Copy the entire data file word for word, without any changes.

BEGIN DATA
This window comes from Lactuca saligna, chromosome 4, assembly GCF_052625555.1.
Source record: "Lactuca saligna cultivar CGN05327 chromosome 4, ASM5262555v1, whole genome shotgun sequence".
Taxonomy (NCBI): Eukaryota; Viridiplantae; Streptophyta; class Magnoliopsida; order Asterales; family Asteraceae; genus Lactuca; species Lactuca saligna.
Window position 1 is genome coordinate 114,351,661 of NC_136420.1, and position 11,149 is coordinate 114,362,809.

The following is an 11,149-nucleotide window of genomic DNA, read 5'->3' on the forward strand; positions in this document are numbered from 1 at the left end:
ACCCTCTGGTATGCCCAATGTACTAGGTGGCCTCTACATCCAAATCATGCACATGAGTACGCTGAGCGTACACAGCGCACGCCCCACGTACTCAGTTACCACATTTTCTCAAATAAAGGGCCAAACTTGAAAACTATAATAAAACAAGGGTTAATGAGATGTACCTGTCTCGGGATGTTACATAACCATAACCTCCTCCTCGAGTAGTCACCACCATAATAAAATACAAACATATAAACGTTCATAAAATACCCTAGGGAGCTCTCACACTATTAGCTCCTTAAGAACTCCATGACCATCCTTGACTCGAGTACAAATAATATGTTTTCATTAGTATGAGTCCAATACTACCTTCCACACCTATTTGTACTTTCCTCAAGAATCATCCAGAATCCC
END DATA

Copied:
This window comes from Lactuca saligna, chromosome 4, assembly GCF_052625555.1.
Source record: "Lactuca saligna cultivar CGN05327 chromosome 4, ASM5262555v1, whole genome shotgun sequence".
Taxonomy (NCBI): Eukaryota; Viridiplantae; Streptophyta; class Magnoliopsida; order Asterales; family Asteraceae; genus Lactuca; species Lactuca saligna.
Window position 1 is genome coordinate 114,351,661 of NC_136420.1, and position 11,149 is coordinate 114,362,809.

The following is an 11,149-nucleotide window of genomic DNA, read 5'->3' on the forward strand; positions in this document are numbered from 1 at the left end:
ACCCTCTGGTATGCCCAATGTACTAGGTGGCCTCTACATCCAAATCATGCACATGAGTACGCTGAGCGTACACAGCGCACGCCCCACGTACTCAGTTACCACATTTTCTCAAATAAAGGGCCAAACTTGAAAACTATAATAAAACAAGGGTTAATGAGATGTACCTGTCTCGGGATGTTACATAACCATAACCTCCTCCTCGAGTAGTCACCACCATAATAAAATACAAACATATAAACGTTCATAAAATACCCTAGGGAGCTCTCACACTATTAGCTCCTTAAGAACTCCATGACCATCCTTGACTCGAGTACAAATAATATGTTTTCATTAGTATGAGTCCAATACTACCTTCCACACCTATTTGTACTTTCCTCAAGAATCATCCAGAATCCC